This account is pending registration confirmation. Please click on the link within the confirmation email previously sent you to complete registration. Need a new registration confirmation email? Click here
NEW YORK (
TheStreet) -- "Is McDonald's an enormously bloated company?"
Activist investor William Ackman of
Pershing Square Capital Management said "yes" to the above rhetorical question after announcing what amounts to a 10% stake in
Burger King. In the deal that has primed the "king of burgers"
for a stock market return by mid-summer, Ackman may be betting that the Golden Arches are vulnerable.
The hedge fund manager left a lot out of his McDonald's analysis, though.
With Super Size off the menu, is McDonalds still bloated?
Beneath the Burger King headline is a hedge fund manager who knows the McDonald's business well. In fact, Ackman may be looking to redeem value meal-related investment gains that he left on the table when he failed to fully capitalize on a doubling of profits at the world's leading restaurant. Ackman sold most of a near $1 billion McDonalds investment in 2007 after the company's stock nearly doubled over a two-year span on dividend increases and the acceleration of company-owned store sales.
Ackman, who invests in a style that is a hybrid of
Warren Buffett's focus on value and
Carl Icahn's corporate activism, first tangled with McDonalds by taking a large stake and calling for management to spin off its company-owned stores in 2005.
As Ackman and other Burger King investors, including majority stake owner
3G Capital look to flip the Whopper-creator for a fast food profit with their share stakes in the company's imminent IPO, McDonalds shareholders aren't likely to look on with much envy. Ackman, on the other hand, may try to instill some of McDonald's recent successful ways at Burger King.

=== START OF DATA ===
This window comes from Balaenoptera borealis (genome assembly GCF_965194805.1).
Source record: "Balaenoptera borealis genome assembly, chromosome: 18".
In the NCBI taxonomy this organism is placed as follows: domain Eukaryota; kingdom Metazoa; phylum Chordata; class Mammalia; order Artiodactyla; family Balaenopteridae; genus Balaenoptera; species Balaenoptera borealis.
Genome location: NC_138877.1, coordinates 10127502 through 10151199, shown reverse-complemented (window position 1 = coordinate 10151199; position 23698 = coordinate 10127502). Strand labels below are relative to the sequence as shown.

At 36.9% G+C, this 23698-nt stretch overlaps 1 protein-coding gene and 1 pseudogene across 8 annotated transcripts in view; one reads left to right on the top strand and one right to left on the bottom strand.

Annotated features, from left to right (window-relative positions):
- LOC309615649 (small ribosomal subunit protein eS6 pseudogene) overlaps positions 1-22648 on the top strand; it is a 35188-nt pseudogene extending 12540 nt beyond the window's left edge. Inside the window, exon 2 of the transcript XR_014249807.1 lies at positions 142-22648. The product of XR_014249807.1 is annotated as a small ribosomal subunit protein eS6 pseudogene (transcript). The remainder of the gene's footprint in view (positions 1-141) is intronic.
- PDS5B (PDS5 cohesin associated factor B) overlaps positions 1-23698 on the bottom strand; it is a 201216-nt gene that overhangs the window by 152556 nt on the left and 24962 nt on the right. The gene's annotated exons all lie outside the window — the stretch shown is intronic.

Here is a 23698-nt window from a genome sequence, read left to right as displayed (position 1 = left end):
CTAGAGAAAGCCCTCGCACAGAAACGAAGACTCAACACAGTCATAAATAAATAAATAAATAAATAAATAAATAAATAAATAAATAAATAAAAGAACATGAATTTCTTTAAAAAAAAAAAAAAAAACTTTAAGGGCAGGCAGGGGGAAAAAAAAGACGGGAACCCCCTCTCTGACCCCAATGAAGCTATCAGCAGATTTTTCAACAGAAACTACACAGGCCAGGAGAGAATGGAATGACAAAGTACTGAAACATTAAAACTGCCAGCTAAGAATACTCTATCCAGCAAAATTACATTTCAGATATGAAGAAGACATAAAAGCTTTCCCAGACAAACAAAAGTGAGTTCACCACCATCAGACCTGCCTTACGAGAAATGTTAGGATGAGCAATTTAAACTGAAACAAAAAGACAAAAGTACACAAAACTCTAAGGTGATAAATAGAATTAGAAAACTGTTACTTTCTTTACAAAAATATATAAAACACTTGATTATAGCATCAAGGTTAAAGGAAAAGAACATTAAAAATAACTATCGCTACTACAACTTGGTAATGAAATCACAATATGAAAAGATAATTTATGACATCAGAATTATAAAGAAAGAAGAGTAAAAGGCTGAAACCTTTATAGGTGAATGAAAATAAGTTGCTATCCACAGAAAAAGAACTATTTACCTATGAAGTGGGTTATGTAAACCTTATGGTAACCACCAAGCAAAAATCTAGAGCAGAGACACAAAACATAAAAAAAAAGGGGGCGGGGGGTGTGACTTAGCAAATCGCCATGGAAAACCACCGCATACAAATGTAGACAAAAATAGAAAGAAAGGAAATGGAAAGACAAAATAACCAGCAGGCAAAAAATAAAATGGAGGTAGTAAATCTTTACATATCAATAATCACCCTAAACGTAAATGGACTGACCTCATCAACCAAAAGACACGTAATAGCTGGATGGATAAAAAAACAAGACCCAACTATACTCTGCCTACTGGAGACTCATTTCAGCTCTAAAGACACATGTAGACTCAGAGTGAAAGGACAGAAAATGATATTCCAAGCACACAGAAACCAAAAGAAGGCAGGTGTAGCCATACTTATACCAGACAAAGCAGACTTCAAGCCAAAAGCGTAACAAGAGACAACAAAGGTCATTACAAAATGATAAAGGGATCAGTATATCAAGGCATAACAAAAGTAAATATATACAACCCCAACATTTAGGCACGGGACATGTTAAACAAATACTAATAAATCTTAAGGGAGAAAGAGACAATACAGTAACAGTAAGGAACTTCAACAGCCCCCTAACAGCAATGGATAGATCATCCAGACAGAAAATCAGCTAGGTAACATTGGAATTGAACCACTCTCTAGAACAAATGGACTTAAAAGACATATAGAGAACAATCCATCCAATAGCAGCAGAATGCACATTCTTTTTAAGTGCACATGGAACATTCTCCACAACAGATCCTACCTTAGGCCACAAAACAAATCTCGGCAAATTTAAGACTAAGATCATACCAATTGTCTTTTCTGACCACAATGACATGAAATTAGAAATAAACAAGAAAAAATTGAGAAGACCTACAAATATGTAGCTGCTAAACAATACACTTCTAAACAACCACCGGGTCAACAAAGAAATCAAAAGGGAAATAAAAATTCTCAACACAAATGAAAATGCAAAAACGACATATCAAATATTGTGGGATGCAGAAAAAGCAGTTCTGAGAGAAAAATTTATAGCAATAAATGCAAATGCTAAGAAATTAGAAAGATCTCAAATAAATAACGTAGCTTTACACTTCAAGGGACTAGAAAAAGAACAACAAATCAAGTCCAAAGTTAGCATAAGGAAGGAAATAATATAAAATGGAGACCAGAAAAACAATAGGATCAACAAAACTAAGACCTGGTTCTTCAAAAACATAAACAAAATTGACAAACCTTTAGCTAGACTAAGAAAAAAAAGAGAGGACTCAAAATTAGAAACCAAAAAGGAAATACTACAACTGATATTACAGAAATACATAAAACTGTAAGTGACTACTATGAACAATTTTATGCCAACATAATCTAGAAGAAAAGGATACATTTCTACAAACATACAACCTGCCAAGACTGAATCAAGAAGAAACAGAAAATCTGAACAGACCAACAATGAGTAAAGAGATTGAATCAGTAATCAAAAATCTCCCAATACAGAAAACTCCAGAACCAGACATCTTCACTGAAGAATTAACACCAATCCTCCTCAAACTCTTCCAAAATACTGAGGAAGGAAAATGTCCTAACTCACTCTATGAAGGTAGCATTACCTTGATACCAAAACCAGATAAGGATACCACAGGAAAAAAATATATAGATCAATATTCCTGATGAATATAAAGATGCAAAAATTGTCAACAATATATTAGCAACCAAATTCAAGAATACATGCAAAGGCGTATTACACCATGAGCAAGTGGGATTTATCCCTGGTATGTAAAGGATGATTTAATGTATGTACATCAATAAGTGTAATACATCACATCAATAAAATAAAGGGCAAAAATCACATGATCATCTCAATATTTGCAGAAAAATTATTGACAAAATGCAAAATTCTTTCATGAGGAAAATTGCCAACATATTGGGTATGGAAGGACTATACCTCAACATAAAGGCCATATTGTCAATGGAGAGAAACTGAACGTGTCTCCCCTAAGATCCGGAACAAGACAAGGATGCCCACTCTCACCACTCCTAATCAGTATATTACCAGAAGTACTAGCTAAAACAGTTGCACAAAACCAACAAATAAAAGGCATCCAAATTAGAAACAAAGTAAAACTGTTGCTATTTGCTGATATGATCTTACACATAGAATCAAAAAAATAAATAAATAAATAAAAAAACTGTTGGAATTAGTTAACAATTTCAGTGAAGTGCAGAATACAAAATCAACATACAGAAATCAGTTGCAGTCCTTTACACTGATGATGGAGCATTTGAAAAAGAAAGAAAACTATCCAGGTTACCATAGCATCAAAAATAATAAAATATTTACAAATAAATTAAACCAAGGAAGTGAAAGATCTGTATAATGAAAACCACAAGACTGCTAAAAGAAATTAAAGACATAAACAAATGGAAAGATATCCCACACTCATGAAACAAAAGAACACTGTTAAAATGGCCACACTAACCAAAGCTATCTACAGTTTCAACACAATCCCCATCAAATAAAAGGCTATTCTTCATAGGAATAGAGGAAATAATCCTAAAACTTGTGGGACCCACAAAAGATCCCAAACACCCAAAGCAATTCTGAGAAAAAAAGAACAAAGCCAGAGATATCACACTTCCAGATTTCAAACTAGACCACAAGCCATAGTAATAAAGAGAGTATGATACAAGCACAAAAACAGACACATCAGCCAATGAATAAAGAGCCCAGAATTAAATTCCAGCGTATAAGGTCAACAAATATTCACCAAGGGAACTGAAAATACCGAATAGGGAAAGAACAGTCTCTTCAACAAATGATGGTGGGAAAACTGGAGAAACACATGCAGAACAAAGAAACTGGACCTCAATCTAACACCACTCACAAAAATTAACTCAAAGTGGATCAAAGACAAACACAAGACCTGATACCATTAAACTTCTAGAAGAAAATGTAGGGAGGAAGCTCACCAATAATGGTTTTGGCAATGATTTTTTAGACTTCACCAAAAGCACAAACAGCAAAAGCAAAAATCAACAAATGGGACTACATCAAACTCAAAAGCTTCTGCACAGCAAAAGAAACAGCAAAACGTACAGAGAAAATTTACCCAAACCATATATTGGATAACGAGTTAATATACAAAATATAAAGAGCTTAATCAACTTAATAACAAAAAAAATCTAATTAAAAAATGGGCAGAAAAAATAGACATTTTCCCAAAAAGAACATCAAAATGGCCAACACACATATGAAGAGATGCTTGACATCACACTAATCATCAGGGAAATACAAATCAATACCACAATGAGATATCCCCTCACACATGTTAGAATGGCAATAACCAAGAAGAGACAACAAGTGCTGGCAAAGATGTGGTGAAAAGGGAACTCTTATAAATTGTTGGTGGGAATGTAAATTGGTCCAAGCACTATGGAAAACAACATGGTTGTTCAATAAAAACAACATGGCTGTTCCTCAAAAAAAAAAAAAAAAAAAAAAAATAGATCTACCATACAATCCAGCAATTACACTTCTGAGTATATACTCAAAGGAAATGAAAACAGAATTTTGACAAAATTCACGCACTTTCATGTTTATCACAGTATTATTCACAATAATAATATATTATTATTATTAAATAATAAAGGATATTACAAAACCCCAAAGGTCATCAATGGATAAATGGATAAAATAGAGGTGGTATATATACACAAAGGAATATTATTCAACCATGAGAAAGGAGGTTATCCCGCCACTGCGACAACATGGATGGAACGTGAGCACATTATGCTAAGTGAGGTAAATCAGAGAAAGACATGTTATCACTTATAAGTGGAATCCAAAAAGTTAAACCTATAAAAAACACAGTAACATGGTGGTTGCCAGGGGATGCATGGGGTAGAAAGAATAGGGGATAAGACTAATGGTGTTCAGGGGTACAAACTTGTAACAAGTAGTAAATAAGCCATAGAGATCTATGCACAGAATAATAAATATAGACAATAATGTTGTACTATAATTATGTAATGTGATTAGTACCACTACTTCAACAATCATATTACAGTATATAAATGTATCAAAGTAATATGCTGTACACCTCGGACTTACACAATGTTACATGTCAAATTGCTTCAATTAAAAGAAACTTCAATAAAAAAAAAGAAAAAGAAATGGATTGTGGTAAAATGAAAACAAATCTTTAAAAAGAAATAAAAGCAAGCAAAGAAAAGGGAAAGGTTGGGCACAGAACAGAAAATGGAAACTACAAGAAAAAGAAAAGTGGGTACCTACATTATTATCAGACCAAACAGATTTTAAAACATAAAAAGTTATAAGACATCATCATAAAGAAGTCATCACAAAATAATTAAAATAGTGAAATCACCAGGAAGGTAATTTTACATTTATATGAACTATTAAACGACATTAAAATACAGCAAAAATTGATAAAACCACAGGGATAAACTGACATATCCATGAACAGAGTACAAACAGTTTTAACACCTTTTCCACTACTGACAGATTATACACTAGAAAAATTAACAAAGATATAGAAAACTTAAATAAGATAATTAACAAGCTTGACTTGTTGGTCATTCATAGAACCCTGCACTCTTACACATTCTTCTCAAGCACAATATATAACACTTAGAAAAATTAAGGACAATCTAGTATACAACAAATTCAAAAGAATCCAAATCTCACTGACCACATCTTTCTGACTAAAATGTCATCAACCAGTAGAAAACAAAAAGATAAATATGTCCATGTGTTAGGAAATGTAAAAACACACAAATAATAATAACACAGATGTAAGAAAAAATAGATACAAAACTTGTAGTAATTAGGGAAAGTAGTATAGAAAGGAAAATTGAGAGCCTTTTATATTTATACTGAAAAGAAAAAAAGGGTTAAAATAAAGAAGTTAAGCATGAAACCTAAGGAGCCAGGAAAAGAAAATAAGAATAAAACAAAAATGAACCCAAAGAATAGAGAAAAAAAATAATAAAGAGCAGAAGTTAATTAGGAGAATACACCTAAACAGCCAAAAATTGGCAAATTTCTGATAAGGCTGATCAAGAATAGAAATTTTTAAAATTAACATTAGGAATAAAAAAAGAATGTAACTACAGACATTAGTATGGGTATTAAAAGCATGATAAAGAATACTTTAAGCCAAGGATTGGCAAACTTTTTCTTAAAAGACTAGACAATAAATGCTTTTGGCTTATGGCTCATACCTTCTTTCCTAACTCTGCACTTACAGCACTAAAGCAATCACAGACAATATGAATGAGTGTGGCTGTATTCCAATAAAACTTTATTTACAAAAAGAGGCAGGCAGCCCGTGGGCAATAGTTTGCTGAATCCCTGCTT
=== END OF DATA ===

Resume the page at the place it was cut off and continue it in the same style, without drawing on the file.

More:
For all of Ackman's negativity on McDonald's bloated size in a conference call announcing the Burger King investment -- he did praise McDonalds as "one of the greatest stories of all time."
Meanwhile, Burger King has failed to realize many of the menu diversification opportunities and international growth prospects that McDonalds has capitalized on in recent years.
McDonalds rebuffed Ackman's notion of spinning stores into a publicly traded real estate investment trust and a prospective $300 million buyback in 2005. However, the company has dramatically outperformed the
S&P 500 by heeding some of Ackman's advice and capitalizing on other smart moves. Recently retired CEO Jim Skinner followed Ackman's call to monetize real estate assets. The company now franchises roughly 80% of its stores, as it focuses on keeping menu items relevant at its 33,000 restaurants that serve 68 million visitors a day, according to McDonalds' Web site.
Yes, McDonald's is enormously large with nearly 2 million employees, but that hasn't stopped it from meeting competitive threats to its core business and acting as an insurgent in other markets.
In the last five years, McDonalds shares are up over 100%, to near record highs hovering around $100. In Thursday trading, McDonalds' shares were up over 1% to $98.62, just off record highs of $102.22 reached earlier in 2012.